The subject is certainly on his mind. He says: ?The most important issue that the civil justice system needs to worry about is control over costs. I worry because litigation is becoming more and more expensive. Although the Woolf reforms have been very positive in many ways, one of the ways they have been less successful than Lord Woolf had intended [is] that the overall cost of civil litigation has not come down very much. The adversarial system is an expensive way of proceeding.
?Unless you are an extremely rich individual, a corporation or an organ of the state, no one can afford to litigate.?
Sir Anthony is alarmed by the diminishing nature of the civil legal aid budget. He says: ?Legal aid has been radically reduced over the last few years. In the civil [system], we are regarded by the government and the Legal Services Commission as the poor relation? the real problem is the failure of the government to date to control criminal legal aid. We are hoping that Lord Carter will be able to provide a framework for a solution but, if he does not, then there are serious problems because the overspend of criminal legal aid has put appalling pressure on the system, with the result that costs are having to be cut in the next financial year, including the cost of operating the civil court.?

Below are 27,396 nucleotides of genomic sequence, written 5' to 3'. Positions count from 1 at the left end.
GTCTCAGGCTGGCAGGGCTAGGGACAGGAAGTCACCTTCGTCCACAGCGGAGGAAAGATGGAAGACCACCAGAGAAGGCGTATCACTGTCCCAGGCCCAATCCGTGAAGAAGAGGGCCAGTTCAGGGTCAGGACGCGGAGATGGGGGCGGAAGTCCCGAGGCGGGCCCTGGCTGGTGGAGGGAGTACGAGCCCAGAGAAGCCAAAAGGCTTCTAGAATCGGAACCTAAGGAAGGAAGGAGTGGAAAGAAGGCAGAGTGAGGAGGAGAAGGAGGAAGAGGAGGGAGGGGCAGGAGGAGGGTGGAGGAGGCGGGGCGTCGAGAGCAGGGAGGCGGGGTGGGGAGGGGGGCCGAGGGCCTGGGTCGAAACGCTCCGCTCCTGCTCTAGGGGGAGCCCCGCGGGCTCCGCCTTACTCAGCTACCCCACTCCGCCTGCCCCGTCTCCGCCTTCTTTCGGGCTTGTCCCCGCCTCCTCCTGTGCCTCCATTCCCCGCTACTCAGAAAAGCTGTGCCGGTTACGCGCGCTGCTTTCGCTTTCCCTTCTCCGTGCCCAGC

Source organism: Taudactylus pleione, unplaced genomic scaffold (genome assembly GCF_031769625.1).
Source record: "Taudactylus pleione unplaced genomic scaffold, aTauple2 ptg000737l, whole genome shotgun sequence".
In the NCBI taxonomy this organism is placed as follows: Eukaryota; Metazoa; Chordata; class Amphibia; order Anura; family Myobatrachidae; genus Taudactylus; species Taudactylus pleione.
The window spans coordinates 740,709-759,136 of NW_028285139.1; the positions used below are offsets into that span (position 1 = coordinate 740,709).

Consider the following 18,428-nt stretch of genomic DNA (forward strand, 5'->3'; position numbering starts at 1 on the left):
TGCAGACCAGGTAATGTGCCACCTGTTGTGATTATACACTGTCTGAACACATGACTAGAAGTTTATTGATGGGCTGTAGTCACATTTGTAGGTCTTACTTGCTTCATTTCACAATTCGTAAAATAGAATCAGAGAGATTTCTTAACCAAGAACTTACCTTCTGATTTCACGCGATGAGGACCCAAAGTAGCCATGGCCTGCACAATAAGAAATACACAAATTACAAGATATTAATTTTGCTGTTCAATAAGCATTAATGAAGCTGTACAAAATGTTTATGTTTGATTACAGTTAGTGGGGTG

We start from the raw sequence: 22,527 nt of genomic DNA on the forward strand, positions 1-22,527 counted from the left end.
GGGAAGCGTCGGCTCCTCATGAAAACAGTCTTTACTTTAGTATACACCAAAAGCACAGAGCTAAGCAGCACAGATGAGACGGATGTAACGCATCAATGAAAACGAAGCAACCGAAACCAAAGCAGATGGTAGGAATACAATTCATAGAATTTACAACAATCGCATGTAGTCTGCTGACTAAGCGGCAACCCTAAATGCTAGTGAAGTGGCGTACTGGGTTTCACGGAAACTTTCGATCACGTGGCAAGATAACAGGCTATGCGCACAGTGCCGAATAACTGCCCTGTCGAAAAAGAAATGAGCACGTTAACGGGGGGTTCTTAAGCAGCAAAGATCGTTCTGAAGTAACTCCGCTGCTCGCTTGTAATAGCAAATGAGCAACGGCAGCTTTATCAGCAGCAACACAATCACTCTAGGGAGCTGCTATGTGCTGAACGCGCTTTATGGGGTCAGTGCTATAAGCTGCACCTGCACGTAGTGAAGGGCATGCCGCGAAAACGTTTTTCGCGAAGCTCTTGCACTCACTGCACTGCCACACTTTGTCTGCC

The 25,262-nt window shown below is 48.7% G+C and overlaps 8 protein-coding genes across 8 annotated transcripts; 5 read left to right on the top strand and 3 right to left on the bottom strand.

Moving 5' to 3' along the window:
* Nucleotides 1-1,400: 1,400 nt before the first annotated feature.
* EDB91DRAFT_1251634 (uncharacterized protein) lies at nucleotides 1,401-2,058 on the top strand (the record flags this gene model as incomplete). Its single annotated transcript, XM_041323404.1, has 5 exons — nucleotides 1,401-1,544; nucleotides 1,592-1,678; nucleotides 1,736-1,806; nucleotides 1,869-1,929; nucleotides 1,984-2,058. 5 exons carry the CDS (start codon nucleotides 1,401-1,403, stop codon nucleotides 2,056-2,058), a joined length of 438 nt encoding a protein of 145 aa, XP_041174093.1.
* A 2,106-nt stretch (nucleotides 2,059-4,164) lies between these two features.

He adds: ?Lord Carter has not yet given any figures. He has provided the envelope, but what will go in it is yet far from clear. Only when the criminal legal aid budget is under control will it be possible for the Department for Constitutional Affairs to return to a sensible budget. But we can?t go on with the lack of investment in the civil justice system.?
The lawyers? grapevine has it that ? as chairman of the Rules Committee ? the new Master of the Rolls is going to be ?radical? on costs. He is certainly willing to look at all the options available, but his comments imply that he would not impose a regime that was out of kilter with what lawyers, funders and litigants wanted.
He says: ?It is important [to be open-minded]. You have to consider both the claimant?s and defendant?s interests. The defendant?s interests should not be forgotten, because after all, in the case of insurers, it is the consumers who pay through their insurance premium. Proportionality is the name of the game.?